Tanzania’s central bank lowered the statutory minimum reserves requirements for commercial banks to six percent from seven percent and cut t its discount rate for banks, to cushion the economy from the effects of the coronavirus crisis, it said on Tuesday.
The reduction of the reserves will come into effect on June 8 to provide additional liquidity to banks, governor Florens Luoga said in a statement.
The bank also cut its discount rate for lending to banks to five percent from seven percent to “provide additional space for banks to borrow from the Bank of Tanzania at a lower cost, thus signalling lower lending rates by banks.”
The central bank will reduce haircuts on government securities to five percent from 10 percent for Treasury bills and to 20 percent from 40 percent for Treasury bonds to allow lenders to access funding from the central bank “with less collateral than before”, Luoga said.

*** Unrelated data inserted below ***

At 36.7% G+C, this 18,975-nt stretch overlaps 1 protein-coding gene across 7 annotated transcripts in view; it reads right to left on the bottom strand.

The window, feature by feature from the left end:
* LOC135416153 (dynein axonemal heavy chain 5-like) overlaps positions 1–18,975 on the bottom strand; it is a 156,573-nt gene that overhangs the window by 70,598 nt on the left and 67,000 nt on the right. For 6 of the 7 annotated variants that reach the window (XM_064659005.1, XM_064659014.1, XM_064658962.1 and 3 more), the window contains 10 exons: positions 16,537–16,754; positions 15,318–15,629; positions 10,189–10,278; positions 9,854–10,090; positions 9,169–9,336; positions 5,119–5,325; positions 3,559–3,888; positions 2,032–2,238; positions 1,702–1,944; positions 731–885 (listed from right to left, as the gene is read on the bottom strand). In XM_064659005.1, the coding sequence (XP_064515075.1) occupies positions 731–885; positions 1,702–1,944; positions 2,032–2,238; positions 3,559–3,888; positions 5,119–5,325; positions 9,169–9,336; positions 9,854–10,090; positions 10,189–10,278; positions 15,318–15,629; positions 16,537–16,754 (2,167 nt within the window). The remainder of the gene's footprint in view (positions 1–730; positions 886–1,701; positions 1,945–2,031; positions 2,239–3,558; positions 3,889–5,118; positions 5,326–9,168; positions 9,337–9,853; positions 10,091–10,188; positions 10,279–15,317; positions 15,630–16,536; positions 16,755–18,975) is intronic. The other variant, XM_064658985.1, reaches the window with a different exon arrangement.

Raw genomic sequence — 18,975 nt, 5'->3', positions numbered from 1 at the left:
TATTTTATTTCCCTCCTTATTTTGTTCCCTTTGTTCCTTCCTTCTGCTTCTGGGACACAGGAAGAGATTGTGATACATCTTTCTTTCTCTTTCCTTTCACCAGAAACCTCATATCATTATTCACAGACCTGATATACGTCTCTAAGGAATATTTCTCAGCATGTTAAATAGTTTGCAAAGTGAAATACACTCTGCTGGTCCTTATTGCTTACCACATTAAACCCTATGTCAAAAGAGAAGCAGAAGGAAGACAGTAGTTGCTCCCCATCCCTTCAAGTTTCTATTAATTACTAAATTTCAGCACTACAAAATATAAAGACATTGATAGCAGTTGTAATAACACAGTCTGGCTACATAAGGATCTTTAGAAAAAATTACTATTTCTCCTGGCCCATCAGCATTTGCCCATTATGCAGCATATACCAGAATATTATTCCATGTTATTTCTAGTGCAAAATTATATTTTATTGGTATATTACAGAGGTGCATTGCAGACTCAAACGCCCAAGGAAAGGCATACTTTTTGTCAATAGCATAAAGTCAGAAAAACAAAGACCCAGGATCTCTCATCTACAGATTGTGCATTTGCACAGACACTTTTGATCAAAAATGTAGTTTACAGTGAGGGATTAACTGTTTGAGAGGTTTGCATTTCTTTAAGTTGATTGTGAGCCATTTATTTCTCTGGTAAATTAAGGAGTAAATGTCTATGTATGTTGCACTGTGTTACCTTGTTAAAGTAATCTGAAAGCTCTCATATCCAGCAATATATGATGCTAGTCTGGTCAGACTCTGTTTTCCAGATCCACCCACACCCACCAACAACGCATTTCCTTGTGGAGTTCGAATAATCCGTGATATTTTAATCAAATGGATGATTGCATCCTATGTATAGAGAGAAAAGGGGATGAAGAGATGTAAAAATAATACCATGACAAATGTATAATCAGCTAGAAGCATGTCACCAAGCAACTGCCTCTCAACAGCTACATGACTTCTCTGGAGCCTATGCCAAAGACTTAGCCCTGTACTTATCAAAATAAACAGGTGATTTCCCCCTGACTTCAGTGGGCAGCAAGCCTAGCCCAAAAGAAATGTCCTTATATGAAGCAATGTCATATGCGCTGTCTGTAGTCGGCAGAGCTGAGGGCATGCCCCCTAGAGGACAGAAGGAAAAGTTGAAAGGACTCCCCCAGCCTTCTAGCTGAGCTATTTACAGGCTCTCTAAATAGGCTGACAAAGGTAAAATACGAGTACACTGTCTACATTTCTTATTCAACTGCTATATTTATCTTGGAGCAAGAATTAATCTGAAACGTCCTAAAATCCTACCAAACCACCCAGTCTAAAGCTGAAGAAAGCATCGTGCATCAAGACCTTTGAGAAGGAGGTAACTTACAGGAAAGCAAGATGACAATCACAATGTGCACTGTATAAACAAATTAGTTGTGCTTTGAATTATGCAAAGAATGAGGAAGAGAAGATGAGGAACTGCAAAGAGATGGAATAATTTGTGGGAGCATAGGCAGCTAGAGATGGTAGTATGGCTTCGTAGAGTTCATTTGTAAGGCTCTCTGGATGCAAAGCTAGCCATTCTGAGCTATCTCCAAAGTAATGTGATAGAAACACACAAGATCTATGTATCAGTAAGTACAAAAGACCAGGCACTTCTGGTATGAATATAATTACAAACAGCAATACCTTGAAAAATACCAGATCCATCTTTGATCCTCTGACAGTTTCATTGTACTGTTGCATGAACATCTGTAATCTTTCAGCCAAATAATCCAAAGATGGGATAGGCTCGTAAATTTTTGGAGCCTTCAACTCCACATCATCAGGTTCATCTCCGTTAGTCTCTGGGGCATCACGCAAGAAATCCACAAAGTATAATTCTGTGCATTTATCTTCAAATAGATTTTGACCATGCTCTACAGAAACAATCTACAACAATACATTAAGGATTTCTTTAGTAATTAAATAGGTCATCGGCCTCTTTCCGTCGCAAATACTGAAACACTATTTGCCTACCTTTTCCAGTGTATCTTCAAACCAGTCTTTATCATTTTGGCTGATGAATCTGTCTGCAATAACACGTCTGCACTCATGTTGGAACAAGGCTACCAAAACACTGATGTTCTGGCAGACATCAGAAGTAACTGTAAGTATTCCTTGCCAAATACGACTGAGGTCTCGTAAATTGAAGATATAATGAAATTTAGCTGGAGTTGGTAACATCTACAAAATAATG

Lenders will also be provided with “regulatory flexibility”, so they can change the terms of loans for borrowers who might fall into distress due to the crisis, the central bank said.
Tanzania has confirmed 509 cases of the coronavirus, with 21 deaths, according to the World Health Organization.
However, the government has been criticised for not providing regular updates on the spread of the outbreak, and the opposition has accused it of being secretive.
Tanzania launched an investigation after samples taken from a goat and a pawpaw tested positive for the new coronavirus, prompting President John Magufuli to question the efficacy of tests.
The WHO and the Africa Centres for Disease Control and Prevention disputed Magufuli’s assertion.
The International Monetary Fund expects Tanzania’s economic growth to slide to two percent this year, from 6.3 percent in 2019.